While most English professors are largely concerned with what’s inside a book, David J. Alworth studies a text’s exterior.
Expanding upon an essay he wrote in 2015, Alworth is writing a book, tentatively titled "The Book Cover: Art at the Edges of Literature," in which he explores topics ranging from the nineteenth history of the book cover to the book cover in the digital era. The book is scheduled to come out next fall.
While Alworth is writing the book, Peter Mendelsund, Knopf’s Associate Art Director, is designing the book and its cover. Mendelsund has designed book covers for novels like Kazuo Ishiguro’s "The Buried Giant" and Stieg Larsson’s "The Girl with the Dragon Tattoo."
“We did a display and we talked about the mechanics of translating the verbal text into a visual and physical object, and I thought I’d like to explore this further,” Alworth said.
Alworth and Mendelsund then began their partnership on the book, which covers subjects like the mid-nineteenth century book cover and paratexts.
Paratext, Alworth said, is the “liminal space between the text and the reader,” and is composed not just of the cover art, but of the copyright page, the title page, the dedication, and the end papers as well.
“We develop a critical language for talking about the book covers which comes out of this idea of the paratext,” Alworth said.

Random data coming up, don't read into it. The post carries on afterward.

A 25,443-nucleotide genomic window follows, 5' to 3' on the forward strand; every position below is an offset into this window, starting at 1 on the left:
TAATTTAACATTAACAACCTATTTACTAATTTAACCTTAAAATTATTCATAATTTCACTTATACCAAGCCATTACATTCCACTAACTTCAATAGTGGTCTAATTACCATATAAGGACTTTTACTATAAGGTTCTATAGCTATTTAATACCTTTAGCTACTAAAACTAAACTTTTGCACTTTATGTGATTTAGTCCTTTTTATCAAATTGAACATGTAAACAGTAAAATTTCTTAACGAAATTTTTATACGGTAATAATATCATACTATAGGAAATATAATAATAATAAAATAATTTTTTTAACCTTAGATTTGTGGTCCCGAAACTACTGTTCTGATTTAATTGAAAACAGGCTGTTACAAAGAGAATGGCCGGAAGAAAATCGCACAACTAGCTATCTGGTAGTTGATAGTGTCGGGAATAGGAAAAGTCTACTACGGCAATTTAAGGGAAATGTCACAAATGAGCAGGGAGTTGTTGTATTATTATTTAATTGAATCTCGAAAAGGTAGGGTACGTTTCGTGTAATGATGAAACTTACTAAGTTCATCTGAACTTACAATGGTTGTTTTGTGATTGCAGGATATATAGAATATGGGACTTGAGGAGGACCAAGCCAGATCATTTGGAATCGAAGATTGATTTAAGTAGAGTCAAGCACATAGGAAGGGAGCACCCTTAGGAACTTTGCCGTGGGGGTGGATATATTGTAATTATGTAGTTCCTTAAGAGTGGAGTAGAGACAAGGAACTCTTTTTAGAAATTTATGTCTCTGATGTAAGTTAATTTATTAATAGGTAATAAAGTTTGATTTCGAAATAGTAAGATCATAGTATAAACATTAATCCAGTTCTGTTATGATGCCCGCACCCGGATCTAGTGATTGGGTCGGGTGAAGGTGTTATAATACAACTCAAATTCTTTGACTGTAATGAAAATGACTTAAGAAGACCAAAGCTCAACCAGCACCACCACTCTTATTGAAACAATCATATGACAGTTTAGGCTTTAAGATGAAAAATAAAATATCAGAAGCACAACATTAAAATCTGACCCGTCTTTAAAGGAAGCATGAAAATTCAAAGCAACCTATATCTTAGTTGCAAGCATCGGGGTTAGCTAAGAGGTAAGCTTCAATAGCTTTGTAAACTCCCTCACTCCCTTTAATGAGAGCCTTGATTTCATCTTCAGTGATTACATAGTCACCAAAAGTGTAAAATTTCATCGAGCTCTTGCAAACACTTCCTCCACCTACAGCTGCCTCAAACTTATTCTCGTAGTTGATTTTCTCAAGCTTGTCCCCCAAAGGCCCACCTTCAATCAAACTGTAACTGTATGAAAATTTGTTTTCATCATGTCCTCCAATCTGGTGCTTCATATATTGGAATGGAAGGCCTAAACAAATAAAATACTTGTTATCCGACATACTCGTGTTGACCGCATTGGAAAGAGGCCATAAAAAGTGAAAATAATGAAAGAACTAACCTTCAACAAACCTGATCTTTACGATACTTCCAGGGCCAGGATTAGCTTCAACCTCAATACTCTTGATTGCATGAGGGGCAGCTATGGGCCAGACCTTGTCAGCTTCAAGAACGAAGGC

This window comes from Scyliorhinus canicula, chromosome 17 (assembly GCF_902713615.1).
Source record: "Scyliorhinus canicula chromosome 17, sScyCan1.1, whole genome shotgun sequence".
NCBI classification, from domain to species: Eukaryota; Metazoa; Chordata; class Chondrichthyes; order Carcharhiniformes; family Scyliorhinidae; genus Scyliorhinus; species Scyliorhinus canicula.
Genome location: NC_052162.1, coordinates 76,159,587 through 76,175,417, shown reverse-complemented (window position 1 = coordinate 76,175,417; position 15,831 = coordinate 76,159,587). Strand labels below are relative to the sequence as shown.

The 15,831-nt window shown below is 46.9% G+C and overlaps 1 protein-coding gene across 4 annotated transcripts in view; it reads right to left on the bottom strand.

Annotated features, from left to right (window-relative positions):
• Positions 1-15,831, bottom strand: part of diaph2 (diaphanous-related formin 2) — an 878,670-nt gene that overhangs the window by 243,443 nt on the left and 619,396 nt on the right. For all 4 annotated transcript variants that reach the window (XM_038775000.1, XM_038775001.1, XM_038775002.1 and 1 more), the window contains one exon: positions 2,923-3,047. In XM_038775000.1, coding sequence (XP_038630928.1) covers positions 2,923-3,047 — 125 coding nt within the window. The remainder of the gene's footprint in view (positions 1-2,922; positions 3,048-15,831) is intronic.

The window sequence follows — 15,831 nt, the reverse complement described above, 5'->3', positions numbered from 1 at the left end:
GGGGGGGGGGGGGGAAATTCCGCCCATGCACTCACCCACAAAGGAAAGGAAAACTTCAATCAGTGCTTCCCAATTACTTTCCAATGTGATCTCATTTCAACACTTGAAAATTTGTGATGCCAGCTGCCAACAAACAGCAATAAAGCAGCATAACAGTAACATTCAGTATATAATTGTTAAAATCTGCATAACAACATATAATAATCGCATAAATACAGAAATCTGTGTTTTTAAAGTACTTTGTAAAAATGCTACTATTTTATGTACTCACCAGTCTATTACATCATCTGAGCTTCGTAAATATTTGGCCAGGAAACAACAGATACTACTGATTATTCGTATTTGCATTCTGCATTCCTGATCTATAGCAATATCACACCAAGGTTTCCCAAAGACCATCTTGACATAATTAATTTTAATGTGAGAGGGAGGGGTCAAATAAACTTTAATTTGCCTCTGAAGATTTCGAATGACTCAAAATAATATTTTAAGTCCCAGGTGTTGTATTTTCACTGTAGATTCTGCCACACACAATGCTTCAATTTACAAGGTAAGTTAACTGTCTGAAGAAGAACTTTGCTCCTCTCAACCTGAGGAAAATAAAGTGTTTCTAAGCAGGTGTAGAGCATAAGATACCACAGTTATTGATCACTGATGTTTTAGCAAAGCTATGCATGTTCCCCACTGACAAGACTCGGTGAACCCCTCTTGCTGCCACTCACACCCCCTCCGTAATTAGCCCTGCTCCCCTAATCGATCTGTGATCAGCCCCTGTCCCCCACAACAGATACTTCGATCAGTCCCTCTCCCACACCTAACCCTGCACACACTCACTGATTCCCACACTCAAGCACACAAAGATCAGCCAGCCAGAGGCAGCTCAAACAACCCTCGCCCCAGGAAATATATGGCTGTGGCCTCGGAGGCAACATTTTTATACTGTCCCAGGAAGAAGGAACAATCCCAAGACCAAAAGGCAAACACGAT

Alworth also dedicates a section of the book to culture, in which he examines different book covers for the same text. He said he is particularly interested in how books, and their covers, move from a domestic stage to an international one.
“How does paratextual art as we call it, or book design, deal with that transition, how does it help to precipitate that transition?” Alworth said.
Alworth mentioned the Swedish novel "The Girl with the Dragon Tattoo" as an example, saying that both the title and the cover changed as the book reached the global stage. The book’s previous title, according to Alworth, was roughly translated as “Men Who Hate Women.”
“If you can picture 'The Girl With the Dragon Tattoo' Knopf cover, its neon green, it’s got that swirling tattoo symbol on it, and it’s all text-based, which is completely unconventional,” Alworth said. “And we’re really interested in the extent to which that visual invention helped to bolster the success of that novel and what role it played in mediating between the domestic function of Nordic noir and the world literature function of Scandinavian crime fiction.”
Alworth also explores the role of the book-cover in the digital era.
“Covers are really interesting because the cover is, in the digital age, at once the image that we associate with the book. It’s two dimensional, you see it on a screen,” Alworth said. “I think it’s never been more important in the history of literature.”
—Staff writer Annie C. Doris can be reached at firstname.lastname@example.org.